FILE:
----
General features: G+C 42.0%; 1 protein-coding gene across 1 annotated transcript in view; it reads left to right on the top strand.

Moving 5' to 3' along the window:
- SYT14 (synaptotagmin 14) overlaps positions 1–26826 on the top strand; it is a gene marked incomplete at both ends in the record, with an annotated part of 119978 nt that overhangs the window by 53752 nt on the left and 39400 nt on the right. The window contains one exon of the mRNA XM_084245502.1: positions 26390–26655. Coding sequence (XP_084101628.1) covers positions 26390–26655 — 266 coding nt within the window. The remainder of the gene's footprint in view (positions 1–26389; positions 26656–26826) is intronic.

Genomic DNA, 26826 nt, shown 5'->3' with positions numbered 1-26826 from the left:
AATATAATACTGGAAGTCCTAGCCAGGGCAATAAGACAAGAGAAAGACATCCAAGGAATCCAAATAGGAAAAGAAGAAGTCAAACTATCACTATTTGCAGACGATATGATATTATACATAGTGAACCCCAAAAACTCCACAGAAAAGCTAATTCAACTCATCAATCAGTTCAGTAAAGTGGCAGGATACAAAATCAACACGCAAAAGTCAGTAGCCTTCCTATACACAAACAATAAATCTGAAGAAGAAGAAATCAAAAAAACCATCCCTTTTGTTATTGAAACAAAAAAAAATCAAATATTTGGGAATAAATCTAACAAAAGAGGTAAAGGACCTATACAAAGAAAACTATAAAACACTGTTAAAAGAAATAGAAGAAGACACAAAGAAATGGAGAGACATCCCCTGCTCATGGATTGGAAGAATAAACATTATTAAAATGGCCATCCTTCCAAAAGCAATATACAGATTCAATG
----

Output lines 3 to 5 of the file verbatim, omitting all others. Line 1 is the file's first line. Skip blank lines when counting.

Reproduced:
- SYT14 (synaptotagmin 14) overlaps positions 1–26826 on the top strand; it is a gene marked incomplete at both ends in the record, with an annotated part of 119978 nt that overhangs the window by 53752 nt on the left and 39400 nt on the right. The window contains one exon of the mRNA XM_084245502.1: positions 26390–26655. Coding sequence (XP_084101628.1) covers positions 26390–26655 — 266 coding nt within the window. The remainder of the gene's footprint in view (positions 1–26389; positions 26656–26826) is intronic.

Genomic DNA, 26826 nt, shown 5'->3' with positions numbered 1-26826 from the left:
AATATAATACTGGAAGTCCTAGCCAGGGCAATAAGACAAGAGAAAGACATCCAAGGAATCCAAATAGGAAAAGAAGAAGTCAAACTATCACTATTTGCAGACGATATGATATTATACATAGTGAACCCCAAAAACTCCACAGAAAAGCTAATTCAACTCATCAATCAGTTCAGTAAAGTGGCAGGATACAAAATCAACACGCAAAAGTCAGTAGCCTTCCTATACACAAACAATAAATCTGAAGAAGAAGAAATCAAAAAAACCATCCCTTTTGTTATTGAAACAAAAAAAAATCAAATATTTGGGAATAAATCTAACAAAAGAGGTAAAGGACCTATACAAAGAAAACTATAAAACACTGTTAAAAGAAATAGAAGAAGACACAAAGAAATGGAGAGACATCCCCTGCTCATGGATTGGAAGAATAAACATTATTAAAATGGCCATCCTTCCAAAAGCAATATACAGATTCAATG